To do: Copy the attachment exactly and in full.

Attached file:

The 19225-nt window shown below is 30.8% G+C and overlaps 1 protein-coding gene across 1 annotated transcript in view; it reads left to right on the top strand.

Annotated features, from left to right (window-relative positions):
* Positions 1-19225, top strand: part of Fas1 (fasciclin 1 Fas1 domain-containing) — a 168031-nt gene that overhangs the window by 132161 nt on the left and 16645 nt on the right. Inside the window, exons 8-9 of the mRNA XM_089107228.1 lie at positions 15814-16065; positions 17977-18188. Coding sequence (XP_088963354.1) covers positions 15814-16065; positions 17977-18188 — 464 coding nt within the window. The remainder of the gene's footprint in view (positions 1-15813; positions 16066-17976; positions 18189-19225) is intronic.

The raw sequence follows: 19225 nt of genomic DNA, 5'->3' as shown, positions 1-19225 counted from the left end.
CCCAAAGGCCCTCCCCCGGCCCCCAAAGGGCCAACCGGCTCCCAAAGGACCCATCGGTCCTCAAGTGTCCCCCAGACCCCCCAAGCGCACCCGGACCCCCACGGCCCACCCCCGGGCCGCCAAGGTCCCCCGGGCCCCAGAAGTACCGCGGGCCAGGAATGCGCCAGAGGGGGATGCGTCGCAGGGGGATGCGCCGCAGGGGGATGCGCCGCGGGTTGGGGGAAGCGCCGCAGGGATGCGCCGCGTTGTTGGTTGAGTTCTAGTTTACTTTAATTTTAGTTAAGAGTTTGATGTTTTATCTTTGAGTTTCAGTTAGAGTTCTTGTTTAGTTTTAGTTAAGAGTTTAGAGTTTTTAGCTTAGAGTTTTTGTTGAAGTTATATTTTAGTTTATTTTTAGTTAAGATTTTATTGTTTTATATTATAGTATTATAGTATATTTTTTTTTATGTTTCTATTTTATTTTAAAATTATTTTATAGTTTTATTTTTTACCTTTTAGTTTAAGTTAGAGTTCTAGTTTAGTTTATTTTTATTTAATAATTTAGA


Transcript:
The 19225-nt window shown below is 30.8% G+C and overlaps 1 protein-coding gene across 1 annotated transcript in view; it reads left to right on the top strand.

Annotated features, from left to right (window-relative positions):
* Positions 1-19225, top strand: part of Fas1 (fasciclin 1 Fas1 domain-containing) — a 168031-nt gene that overhangs the window by 132161 nt on the left and 16645 nt on the right. Inside the window, exons 8-9 of the mRNA XM_089107228.1 lie at positions 15814-16065; positions 17977-18188. Coding sequence (XP_088963354.1) covers positions 15814-16065; positions 17977-18188 — 464 coding nt within the window. The remainder of the gene's footprint in view (positions 1-15813; positions 16066-17976; positions 18189-19225) is intronic.

The raw sequence follows: 19225 nt of genomic DNA, 5'->3' as shown, positions 1-19225 counted from the left end.
CCCAAAGGCCCTCCCCCGGCCCCCAAAGGGCCAACCGGCTCCCAAAGGACCCATCGGTCCTCAAGTGTCCCCCAGACCCCCCAAGCGCACCCGGACCCCCACGGCCCACCCCCGGGCCGCCAAGGTCCCCCGGGCCCCAGAAGTACCGCGGGCCAGGAATGCGCCAGAGGGGGATGCGTCGCAGGGGGATGCGCCGCAGGGGGATGCGCCGCGGGTTGGGGGAAGCGCCGCAGGGATGCGCCGCGTTGTTGGTTGAGTTCTAGTTTACTTTAATTTTAGTTAAGAGTTTGATGTTTTATCTTTGAGTTTCAGTTAGAGTTCTTGTTTAGTTTTAGTTAAGAGTTTAGAGTTTTTAGCTTAGAGTTTTTGTTGAAGTTATATTTTAGTTTATTTTTAGTTAAGATTTTATTGTTTTATATTATAGTATTATAGTATATTTTTTTTTATGTTTCTATTTTATTTTAAAATTATTTTATAGTTTTATTTTTTACCTTTTAGTTTAAGTTAGAGTTCTAGTTTAGTTTATTTTTATTTAATAATTTAGA